He was born in London in 1787 and died in 1861 at Rose Hill in Northenden (it is situated on Bronington Close, just off Longley Lane) in 1861. He bought the house in 1832. He is buried in the family grave of St Wilfrid’s parish church in Northenden.
He was a friend of the two great reforming statesmen of the mid-nineteenth century: Richard Cobden and John Bright.
He was the co-author of the petition that drew national attention to the Peterloo Massacre of 1819, when 17 people were killed and over 400 injured by troops during a peaceful demonstration in favour of voting reform.
He was at the centre of Manchester’s battle for voting reform which led to the Great Reform Act of 1832.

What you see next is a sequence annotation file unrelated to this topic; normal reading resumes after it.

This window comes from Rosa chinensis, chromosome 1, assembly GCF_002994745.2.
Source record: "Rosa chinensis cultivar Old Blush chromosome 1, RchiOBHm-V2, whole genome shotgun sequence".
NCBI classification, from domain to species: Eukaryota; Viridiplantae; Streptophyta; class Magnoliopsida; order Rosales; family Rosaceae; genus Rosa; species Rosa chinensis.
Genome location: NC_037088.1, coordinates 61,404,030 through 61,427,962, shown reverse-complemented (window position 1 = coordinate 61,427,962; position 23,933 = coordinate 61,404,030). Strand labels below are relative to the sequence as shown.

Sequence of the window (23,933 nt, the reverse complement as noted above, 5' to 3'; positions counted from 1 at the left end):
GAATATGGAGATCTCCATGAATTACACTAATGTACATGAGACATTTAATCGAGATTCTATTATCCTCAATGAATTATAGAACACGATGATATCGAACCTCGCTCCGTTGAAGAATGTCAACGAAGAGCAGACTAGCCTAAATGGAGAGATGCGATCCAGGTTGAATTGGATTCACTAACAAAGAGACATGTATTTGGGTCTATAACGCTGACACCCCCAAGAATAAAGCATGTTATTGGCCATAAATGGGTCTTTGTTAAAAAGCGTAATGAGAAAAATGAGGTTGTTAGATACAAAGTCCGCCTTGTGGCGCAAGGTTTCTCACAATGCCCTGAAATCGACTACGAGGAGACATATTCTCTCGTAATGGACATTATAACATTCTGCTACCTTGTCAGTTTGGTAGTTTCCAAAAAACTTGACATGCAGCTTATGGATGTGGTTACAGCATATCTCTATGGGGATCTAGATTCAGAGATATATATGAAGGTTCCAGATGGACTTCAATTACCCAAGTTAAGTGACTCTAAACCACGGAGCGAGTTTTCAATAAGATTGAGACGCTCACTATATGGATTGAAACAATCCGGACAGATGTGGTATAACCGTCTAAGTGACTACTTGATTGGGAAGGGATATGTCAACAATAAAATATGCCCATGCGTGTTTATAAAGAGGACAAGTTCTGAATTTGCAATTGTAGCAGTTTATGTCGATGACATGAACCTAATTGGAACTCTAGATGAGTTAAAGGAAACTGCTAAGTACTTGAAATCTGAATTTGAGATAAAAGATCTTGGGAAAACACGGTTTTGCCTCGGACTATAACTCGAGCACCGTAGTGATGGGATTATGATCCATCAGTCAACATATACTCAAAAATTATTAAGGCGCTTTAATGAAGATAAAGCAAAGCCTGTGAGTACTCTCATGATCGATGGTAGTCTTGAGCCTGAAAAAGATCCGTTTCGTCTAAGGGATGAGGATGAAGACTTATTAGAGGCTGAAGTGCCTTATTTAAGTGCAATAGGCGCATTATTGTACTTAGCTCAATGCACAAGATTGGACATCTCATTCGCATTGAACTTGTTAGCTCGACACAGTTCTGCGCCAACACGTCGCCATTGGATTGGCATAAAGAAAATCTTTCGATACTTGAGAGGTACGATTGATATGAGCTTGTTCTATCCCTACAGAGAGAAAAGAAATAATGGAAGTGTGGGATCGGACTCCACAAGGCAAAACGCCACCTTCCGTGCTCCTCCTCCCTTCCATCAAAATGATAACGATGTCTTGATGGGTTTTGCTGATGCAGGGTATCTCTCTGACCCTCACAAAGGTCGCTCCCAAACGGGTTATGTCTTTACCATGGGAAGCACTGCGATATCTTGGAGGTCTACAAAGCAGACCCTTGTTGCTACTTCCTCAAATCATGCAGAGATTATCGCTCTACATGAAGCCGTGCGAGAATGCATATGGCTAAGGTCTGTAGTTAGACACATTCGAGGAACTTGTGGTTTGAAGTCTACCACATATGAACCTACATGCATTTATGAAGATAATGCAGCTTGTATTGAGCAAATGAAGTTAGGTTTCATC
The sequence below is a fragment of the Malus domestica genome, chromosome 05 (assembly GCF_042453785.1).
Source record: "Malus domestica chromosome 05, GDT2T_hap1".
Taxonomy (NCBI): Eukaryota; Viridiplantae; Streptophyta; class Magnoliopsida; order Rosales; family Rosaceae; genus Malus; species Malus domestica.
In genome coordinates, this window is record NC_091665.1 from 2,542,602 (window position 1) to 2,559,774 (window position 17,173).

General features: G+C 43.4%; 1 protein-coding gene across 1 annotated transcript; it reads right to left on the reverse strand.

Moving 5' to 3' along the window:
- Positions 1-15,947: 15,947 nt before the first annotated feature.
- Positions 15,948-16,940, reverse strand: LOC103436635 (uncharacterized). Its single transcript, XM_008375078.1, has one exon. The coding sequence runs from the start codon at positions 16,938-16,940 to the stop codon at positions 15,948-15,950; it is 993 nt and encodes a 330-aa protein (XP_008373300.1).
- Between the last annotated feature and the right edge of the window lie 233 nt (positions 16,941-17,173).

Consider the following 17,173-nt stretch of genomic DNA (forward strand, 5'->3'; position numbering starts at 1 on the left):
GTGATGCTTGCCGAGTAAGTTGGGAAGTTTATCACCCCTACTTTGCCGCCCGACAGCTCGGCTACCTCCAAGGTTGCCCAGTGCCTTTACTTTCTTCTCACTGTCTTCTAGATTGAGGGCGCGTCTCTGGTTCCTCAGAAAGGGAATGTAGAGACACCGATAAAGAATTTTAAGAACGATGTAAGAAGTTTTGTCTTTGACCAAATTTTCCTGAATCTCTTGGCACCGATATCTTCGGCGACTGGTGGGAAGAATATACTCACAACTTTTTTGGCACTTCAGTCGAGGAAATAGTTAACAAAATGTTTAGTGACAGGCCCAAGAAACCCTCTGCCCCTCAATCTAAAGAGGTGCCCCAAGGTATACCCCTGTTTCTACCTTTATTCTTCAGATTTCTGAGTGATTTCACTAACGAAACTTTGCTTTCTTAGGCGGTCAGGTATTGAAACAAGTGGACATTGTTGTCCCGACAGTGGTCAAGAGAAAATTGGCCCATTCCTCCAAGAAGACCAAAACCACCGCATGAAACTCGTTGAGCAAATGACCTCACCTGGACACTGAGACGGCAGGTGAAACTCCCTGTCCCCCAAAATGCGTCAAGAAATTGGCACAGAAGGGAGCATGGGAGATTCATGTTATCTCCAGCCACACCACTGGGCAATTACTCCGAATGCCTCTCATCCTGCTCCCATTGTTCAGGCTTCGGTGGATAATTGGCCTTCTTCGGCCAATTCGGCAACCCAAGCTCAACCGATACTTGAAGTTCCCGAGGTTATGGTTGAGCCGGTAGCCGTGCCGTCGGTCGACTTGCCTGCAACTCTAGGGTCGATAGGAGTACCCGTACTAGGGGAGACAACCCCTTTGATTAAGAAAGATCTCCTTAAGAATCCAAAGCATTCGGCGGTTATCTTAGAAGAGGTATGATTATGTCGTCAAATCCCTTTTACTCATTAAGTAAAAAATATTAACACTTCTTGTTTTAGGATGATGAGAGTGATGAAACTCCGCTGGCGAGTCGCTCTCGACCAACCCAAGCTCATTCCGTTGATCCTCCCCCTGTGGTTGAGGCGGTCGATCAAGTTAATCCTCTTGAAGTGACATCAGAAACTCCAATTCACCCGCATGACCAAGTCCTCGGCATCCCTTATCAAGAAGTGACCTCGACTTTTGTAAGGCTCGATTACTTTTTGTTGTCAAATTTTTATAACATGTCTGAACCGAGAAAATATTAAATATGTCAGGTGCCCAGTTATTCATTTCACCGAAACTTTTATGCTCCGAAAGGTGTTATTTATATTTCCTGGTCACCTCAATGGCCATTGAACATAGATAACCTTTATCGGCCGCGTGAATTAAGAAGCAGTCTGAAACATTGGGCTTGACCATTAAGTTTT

He was a founder member and national vice president of the Anti-Corn Law League, which he fought for the repeal of the Corn Laws that had kept the price of bread out of the reach of the families of factory workers in Britain. The campaign brought down the price of bread – and the Government.
He was one of a group, the Manchester Men, who shaped the history of modern Manchester by their fight for Free Trade.
In 1845 his cotton business was one of only eleven in Manchester that refused to sell cotton grown on slave plantations in America.